The Origin of Embedded Reading: “Justin’s Story”
In 2006 I had a student who baffled me. I simply could not get him to engage. He would walk in to the class with his hoodie up over his head, put his head down on the desk and not participate at all. Loving attention, phone call home and disciplinary measures did nothing. I tried to get background information, but got nothing. (I would find out at the end of the year that he had been language-exempt until that year, but had then not only been declassified, but was also not working with a 504 nor any support staff. His reading level was about 4th grade.) It was very frustrating.
One day I was greeting students outside my door and caught a glimpse of “Justin” coming down the hall. The problem was, I didn’t recognize him. I thought that I was seeing a new student. He was standing tall, wore no hood, was laughing and smiling and talking with other students. I wondered for a moment who this new student was. Then, as he approached my room, he began to slouch. He stopped smiling. He pulled the hoodie up over his head, shoved his hands in his pockets and I realized that the young man that I hadn’t recognized, was my student “Justin.”
This was a horrifying moment. I saw him transform on his way to my class, BECAUSE HE WAS COMING TO MY CLASS. It really, really bothered me.
In January, after midterms I often show the movie Selena in English to my 9th graders. For the first time, “Justin” paid attention. When, after we watched a 20 minute segment each day, we did interactive activities in Spanish about the movie, the head would go back down. But, for 20 minutes a day, he was actually a member of the class. One of his friends pulled me aside and told me that “Justin” had actually downloaded some of Selena’s music. So I knew, at the very least, that a tiny crack existed in the armor he had put around himself.
When the movie was done, and we had finished all of our discussions and readings and drawings etc.. I gave students a blank sheet of paper and asked the students to do a “free write.” “Write, in Spanish, ANYTHING that you can think of about this movie and the real Selena”, I told them. And the pens went flying across the paper, except, of course, for “Justin”, whose head stayed firmly on the desk. Then, after a minute, I realized that he actually was writing something on his paper. Unbelievable.
When I collected the papers and the kids had left the room, I scrambled to find his paper. After 5 months of NOTHING, I was dying to find out what he had given me. It was 5 very simple sentences in SPANISH about Selena. I couldn’t believe it. I was stunned. Then, as I was going through the other papers, I saw another student’s paper that was nearly identical and my heart just sunk. “He copied.” I thought. Then I was actually encouraged by that. At least he had copied IN SPANISH!!!! Then, as I continued to go through the papers, I saw several others that were nearly the same. I realized that these students had not been sitting near each other. It had also been an UNANNOUNCED quiz. They couldn’t have prepared a “cheat sheet.” Finally it dawned on me. If I truly believed in acquisition I had evidence of it right in front of me. These four students were in the same place. THIS IS WHAT THEY HAD ACQUIRED AND SO THEIR PAPERS WERE SIMILAR.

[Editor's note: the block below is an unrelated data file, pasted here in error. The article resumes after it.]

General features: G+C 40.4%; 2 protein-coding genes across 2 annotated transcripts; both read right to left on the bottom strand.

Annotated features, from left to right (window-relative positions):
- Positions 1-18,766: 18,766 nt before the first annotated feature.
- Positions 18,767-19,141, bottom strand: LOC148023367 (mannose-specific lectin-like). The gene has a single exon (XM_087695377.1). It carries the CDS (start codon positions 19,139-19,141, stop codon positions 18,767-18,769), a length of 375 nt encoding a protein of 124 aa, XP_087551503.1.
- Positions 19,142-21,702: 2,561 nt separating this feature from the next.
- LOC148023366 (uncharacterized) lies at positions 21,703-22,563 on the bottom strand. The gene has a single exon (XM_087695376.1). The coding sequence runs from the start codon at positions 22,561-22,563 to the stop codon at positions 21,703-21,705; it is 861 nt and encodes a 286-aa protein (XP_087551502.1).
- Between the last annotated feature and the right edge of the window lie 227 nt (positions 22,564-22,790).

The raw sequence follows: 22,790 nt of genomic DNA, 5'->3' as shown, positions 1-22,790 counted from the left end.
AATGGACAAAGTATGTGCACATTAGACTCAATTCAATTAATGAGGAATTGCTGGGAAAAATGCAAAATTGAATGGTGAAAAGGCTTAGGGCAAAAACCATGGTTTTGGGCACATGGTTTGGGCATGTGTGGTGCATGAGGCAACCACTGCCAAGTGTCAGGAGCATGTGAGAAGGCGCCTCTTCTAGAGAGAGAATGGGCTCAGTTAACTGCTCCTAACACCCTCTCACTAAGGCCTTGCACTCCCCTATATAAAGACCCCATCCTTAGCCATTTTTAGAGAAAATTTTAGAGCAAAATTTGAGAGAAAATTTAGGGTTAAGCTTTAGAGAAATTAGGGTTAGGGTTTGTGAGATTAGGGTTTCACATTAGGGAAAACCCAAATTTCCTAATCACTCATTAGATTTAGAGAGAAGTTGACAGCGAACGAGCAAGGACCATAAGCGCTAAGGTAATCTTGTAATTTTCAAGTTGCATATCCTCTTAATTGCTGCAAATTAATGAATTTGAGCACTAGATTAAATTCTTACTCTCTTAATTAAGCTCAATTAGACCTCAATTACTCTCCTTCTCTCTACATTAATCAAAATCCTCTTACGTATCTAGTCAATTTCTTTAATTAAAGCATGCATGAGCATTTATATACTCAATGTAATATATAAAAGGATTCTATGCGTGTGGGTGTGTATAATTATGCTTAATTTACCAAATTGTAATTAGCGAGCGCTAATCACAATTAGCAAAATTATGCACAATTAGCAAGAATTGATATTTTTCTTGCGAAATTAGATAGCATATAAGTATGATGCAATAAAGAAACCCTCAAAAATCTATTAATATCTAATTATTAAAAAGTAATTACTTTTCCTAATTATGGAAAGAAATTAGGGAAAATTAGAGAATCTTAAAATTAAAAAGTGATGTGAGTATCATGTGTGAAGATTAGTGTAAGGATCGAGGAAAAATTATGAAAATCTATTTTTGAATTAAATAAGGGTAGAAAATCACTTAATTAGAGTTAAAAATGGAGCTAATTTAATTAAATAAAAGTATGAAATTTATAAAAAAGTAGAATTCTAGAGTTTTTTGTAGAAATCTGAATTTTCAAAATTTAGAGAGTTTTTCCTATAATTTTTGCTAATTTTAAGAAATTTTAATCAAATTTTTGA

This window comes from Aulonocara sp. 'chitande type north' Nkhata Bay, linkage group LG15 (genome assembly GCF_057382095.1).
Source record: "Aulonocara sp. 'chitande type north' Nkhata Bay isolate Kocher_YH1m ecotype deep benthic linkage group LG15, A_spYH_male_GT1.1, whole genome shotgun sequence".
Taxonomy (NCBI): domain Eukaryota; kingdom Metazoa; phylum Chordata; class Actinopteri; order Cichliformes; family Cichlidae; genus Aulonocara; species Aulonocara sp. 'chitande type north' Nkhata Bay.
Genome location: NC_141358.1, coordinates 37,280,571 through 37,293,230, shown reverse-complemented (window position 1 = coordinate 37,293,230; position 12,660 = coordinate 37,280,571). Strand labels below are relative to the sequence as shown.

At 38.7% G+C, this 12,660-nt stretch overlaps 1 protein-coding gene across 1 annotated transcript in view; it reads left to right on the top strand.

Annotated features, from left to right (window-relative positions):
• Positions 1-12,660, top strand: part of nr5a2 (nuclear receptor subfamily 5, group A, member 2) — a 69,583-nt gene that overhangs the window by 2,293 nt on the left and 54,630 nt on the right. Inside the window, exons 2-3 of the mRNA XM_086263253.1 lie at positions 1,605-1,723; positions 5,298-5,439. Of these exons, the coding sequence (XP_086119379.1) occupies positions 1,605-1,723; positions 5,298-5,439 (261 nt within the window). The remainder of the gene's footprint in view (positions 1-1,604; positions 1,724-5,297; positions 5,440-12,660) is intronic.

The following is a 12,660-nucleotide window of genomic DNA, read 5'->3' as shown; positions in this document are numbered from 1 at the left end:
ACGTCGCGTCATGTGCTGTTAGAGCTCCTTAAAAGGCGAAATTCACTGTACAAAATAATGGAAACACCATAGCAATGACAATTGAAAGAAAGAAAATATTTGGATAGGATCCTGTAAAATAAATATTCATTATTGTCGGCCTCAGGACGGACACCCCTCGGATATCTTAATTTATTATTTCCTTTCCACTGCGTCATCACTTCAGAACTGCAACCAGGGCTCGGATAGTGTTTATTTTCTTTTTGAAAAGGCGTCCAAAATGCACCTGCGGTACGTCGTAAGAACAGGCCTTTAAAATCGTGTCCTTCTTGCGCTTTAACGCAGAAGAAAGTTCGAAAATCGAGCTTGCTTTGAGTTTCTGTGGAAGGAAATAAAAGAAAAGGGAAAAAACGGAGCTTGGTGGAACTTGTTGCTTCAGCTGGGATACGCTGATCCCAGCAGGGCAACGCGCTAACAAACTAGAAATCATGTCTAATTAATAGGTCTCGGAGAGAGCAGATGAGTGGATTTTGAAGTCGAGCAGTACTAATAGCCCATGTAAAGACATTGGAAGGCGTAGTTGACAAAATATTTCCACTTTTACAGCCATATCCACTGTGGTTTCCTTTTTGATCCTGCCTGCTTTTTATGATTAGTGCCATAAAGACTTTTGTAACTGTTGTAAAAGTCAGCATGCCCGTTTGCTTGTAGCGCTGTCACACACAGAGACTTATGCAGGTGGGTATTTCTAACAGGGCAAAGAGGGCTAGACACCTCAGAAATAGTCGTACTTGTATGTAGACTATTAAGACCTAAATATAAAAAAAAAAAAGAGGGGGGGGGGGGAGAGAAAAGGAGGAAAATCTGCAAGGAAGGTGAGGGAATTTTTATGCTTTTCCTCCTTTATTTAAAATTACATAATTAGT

In order to celebrate “Justin’s” entry into language, I took his paper and typed his five sentences (errors corrected) in a word document. Then I copied and pasted the paragraph a second time and INSERTED words, phrases or sentences from other students papers to make it more detailed. But ‘Justin’s” paragraph remained the core of the reading. I wanted him to know, without making a public spectacle of it, that I was honoring him. That next paragraph was pretty interesting so I just kept going. Copy, Paste, INSERT neat things that other students had written. I could honor everyone. I had done similar things before, but not exactly in this way.
The next day I passed out the papers face down and told the students that on the count of three they should turn them over, read the paragraph, and then make silent eye contact with me when they had finished, and understood, the paragraph. If they hadn’t understood, then they should stay silent, but not make eye contact with me. One, two, three!! Everyone started reading. Except for “Justin”, whose head remained down on the desk. Then I saw him pick up his head and glance at the desk of the student next to him. He sat right up and looked at the paper of the student on the other side. He flipped over the paper, took one look at it, looked straight at me and silently mouthed the words, “THIS IS MINE!!” in great surprised. I nodded and he gave me a smile.
When the rest of the class had read and made eye contact, I asked them to do the same with the second page, the longer piece. They did, including “Justin”, who made eye contact and smiled, again. When the students turned to the third page I watched “Justin” carefully follow the text. He looked up at me, pointed to the reading and mouthed the words, “ I can do this! I CAN DO THIS!” with that same smile.
And that is how it started. It was so successful, not only with “Justin”, but with all of my students, that I just kept playing with it. I truly believe that it is not something that I created, but a gift that I was given to connect with a young man who didn’t believe in his own abilities. For that reason, I am sharing it with all of you. You all have “Justins”. This not only helps the “Justins” that you are trying to reach, but offers every student a way to be successful and interested in reading. It just doesn’t get any better than that.
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